“President Trump did the right thing walking away from a deal at Hanoi without getting serious, concrete offers and specifics that would help guide us to the next stage of a denuclearization agreement and so it was very important that the President recognized no deal was better than a bad deal,” Hassan said.

“We all understand that when you enter complex negotiations between parties that have long been not only at a distance, but have created mistrust for each other, that you need to do things to build confidence. But to suggest that relieving sanctions before there is denuclearization, I think it’s not something that people in the United States would support.”

Shaheen sets 2020 agenda; prez candidates in state

On Monday while five major Democratic candidates were in the state for town hall forums, Sen. Shaheen wrote to all the 2020 hopefuls to enlist them to get behind overturning a GOP-led state law that requires new voters be notified of obligations to register a car or get a driver’s license once they vote here.

“Here where the first-in-the-nation Presidential Primary makes voting a special responsibility, a new voter suppression law means tens of thousands of young people could lose their right to vote. They are being disenfranchised by photo ID requirements, arbitrary challenges to residency, and unfounded allegations of fraud,” Shaheen wrote in her letter.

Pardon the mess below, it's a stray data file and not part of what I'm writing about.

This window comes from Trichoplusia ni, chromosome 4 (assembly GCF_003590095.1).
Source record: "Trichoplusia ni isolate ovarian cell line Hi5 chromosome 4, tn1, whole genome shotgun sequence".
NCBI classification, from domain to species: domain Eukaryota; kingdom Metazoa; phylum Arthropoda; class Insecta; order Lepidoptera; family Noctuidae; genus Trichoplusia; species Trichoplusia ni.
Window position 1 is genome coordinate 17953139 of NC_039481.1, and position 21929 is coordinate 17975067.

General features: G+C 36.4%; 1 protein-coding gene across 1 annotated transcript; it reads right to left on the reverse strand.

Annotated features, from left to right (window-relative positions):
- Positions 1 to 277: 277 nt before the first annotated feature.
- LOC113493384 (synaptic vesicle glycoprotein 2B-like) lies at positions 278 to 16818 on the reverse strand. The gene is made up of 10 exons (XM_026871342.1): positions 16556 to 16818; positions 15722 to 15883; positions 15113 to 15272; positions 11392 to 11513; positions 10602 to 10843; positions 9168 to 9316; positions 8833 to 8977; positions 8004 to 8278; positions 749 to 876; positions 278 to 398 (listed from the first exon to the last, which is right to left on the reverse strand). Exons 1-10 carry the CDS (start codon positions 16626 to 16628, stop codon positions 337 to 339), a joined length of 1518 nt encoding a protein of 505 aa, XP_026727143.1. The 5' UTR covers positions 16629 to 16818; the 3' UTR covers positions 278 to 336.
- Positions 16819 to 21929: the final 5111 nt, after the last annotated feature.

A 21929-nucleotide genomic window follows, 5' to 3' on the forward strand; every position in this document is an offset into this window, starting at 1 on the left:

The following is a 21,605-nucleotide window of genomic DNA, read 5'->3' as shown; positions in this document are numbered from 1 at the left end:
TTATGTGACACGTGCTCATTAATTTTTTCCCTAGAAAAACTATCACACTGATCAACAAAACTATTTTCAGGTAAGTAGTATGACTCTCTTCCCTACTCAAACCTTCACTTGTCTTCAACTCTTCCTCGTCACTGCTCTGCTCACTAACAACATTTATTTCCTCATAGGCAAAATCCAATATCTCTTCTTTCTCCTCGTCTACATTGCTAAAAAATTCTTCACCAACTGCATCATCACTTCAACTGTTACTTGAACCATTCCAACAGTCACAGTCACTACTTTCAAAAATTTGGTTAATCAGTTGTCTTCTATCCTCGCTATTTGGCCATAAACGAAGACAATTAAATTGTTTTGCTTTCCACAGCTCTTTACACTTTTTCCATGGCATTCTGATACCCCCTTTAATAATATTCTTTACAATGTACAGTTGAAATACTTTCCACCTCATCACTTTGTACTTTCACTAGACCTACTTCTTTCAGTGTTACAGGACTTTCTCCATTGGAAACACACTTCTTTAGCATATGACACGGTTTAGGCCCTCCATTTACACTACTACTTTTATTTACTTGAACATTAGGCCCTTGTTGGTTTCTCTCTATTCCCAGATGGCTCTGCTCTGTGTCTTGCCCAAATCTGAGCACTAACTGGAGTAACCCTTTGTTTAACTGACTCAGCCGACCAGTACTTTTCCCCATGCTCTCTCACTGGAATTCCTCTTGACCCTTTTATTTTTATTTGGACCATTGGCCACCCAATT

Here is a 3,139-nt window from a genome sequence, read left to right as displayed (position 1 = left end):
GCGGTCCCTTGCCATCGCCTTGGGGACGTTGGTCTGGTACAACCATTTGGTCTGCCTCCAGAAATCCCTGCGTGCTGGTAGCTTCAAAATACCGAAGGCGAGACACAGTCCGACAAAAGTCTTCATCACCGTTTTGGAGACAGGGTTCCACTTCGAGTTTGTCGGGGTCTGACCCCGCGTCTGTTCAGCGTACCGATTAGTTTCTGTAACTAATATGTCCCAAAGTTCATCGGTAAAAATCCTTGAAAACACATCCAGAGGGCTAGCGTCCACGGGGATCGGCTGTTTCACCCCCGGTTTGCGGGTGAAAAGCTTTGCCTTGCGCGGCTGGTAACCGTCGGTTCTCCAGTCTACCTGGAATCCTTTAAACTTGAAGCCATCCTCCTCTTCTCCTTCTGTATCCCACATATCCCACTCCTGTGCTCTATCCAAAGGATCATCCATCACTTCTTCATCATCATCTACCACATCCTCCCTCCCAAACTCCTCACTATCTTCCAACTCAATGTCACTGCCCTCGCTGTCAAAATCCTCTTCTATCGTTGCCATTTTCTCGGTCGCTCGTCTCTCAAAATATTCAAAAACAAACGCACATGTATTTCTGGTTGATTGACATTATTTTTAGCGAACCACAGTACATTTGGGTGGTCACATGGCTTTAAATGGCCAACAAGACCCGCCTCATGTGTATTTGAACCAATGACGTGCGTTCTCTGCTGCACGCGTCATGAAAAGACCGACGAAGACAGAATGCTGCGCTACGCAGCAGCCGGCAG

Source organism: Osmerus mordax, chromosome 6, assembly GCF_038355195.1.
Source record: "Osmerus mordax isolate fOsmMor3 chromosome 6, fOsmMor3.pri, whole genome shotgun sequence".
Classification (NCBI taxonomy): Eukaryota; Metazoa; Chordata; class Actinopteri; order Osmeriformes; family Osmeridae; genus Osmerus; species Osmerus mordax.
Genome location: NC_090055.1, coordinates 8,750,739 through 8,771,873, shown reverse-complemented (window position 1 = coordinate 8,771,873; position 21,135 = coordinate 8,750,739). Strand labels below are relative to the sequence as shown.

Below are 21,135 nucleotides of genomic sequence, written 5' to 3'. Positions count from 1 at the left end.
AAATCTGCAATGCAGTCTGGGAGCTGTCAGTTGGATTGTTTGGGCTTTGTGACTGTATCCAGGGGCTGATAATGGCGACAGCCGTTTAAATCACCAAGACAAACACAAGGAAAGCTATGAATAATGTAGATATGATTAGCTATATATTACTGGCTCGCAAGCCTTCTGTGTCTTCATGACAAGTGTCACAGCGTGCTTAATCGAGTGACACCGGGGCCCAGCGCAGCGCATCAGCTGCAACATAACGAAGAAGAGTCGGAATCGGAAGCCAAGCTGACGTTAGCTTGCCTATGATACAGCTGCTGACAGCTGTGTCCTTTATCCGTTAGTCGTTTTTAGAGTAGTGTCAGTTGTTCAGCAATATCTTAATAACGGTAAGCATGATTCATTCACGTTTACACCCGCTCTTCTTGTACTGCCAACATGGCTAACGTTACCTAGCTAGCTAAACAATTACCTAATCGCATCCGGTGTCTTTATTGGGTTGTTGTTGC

“I am asking every candidate for President to stand up for these students, condemning these tactics and protecting the integrity of New Hampshire’s voting process by signing a petition publicly denouncing this voter suppression law.”

It had the desired effect.

Only two days later, 16 candidates had endorsed the letter, including Sens. Kamala Harris, Bernie Sanders, Amy Klobuchar, Kirsten Gillibrand, Cory Booker and Elizabeth Warren along with Reps. Tim Ryan, Seth Moulton, Eric Swalwell, Mayor Pete Buttigieg, California author Marianne Williamson and former Reps. John Delaney, Beto O’Rourke, ex-Gov. John Hickenlooper and former HUD Secretary Julian Castro.

“We live in a moment where cowardly Republican governors are trying to suppress the vote,” Sanders declared during his CNN town hall forum on the campus of Saint Anselm College.

In signing the legislation last year, Gov. Chris Sununu said that it amounted to common sense reforms to ensure all who voted here understood the consequences of becoming voters in New Hampshire.

GOP jumps on Senate-passed paid leave

The Republican State Committee releases a new digital ad with an old topic, “Dan Feltes’ Income Tax.”